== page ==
Regulator Marine shows off $7M expansion project
By Nicole Bowman-Layton
Sunday, September 22, 2019
EDENTON — More than a decade after the plans were first drawn up, Regulator Marine is celebrating completion of its $7 million expansion project.
The boat maker recently held an open house to showcase its plant improvements, which include two new structures and renovations to its current facility on its 25-acre site on Peanut Drive in Edenton. About 200 people attended the event.
Addressing attendees in the company’s new two-story assembly building, Regulator President Joan Maxwell said some odds and ends are still being completed, but otherwise, the plant is operational.
Regulator originally had plans to start construction of the improvements in 2008, said Maxwell, the company’s co-founder. In fact, the company already had the plans drawn up.
“We were ready to start construction in 2008, and then along came this thing called a recession,” she said. “So at that point, our focus was not on building, but on survival. Thanks be to God, Regulator not only just survived, the Lord sent more than enough orders.”
By 2016, the company began to feel confident enough to again consider expansion.
“In fact, if we did not expand, we would not have the ability to take on the opportunities that were before us,” Maxwell said. “So every every business comes to a crossroads, and they must decide at that point ‘Do we grow?’ or ‘Do we stay the same size?’”
For Regulator, the choice was clear.
Company co-founder Owen Maxwell said he pulled out the expansion plans initially drawn up in 2006 and worked with Mitchell Ayers of A.R. Chesson to come up with a full campus plan that now covers 121,414 square feet.
Regulator received both a state grant and private sector funding to help finance the expansion. To qualify for the grant, Regulator had to increase its workforce. It’s done so, going from 145 employees in 2017 to 213 today.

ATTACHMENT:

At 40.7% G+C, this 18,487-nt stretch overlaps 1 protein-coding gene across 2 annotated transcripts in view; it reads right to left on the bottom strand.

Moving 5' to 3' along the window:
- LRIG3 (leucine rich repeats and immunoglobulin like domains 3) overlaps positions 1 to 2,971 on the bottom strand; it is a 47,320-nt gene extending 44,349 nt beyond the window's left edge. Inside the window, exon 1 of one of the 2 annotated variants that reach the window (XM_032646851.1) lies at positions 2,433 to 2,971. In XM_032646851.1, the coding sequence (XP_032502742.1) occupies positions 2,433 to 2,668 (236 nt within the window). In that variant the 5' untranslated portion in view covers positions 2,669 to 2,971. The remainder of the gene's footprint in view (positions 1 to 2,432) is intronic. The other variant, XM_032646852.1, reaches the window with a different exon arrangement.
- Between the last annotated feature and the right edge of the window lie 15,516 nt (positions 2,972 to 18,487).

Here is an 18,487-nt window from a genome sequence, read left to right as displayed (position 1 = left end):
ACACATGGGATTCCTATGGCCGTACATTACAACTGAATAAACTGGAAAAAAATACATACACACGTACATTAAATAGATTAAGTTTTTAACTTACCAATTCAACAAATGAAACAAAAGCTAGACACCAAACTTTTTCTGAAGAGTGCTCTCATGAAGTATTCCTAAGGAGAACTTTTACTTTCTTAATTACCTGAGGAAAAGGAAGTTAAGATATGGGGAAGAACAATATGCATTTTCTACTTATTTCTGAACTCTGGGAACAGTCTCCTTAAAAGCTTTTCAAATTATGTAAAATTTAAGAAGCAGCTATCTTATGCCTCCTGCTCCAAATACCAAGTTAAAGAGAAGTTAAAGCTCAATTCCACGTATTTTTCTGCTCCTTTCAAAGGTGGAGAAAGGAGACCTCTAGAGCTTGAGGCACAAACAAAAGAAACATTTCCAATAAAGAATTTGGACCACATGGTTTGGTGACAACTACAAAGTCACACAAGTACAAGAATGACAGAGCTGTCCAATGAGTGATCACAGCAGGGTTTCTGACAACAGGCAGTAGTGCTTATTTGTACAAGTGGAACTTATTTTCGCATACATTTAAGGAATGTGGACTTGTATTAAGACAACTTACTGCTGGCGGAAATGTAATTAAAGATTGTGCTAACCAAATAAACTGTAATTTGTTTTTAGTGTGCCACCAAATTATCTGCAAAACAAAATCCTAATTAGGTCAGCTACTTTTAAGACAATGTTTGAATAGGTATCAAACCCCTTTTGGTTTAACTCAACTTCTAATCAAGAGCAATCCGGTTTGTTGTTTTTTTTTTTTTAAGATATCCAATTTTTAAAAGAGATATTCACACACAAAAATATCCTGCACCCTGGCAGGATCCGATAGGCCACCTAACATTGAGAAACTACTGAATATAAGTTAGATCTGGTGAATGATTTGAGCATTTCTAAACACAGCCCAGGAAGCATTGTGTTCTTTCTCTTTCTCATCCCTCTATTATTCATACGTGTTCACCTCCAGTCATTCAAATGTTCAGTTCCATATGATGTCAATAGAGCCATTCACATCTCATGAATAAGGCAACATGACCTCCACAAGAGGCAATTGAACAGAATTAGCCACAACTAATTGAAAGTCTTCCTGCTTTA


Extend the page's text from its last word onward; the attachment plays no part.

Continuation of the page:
Joan Maxwell said the expansion helps ensure Regulator’s longevity and allows the company to bring new and innovative boats to market. For example, the first of what is scheduled to be a new line of boats, the XO — or a “crossover” series — debuted in June. The company also completed its most extensive model year change ever, she said.
Al Partin, Regulator’s head of customer service, was among the company employees who gave tours of the remodeled facilities after Maxwell’s presentation.
The project included a number of renovations to Regulator’s existing plant building. The reception area has been expanded to include a comfortable seating area where sales staff can now talk with potential clients. The human resources department now has its own entryway as well as separate offices complete with a conference room for training purposes. The executive and customer service offices are still in the existing building. It’s also used to fabricate boat parts as well as store parts ordered from outside companies, Partin said.
A new, 12,000-square-foot building for storing boat molds is now located in back of the Regulator building. It helps keep molds for the boats’ hulls clean and in good condition. Partin noted that the new assembly area allows Regulator to switch up its production schedule from one of each boat every seven days to two of one kind of boat — either a 26-footer or 28-footer — and five others, depending on market demands.
The new two-story assembly area also features a break room with windows overlooking the final production area. The company’s in-house engineers are now located upstairs in the assembly area, which also includes a few conference rooms.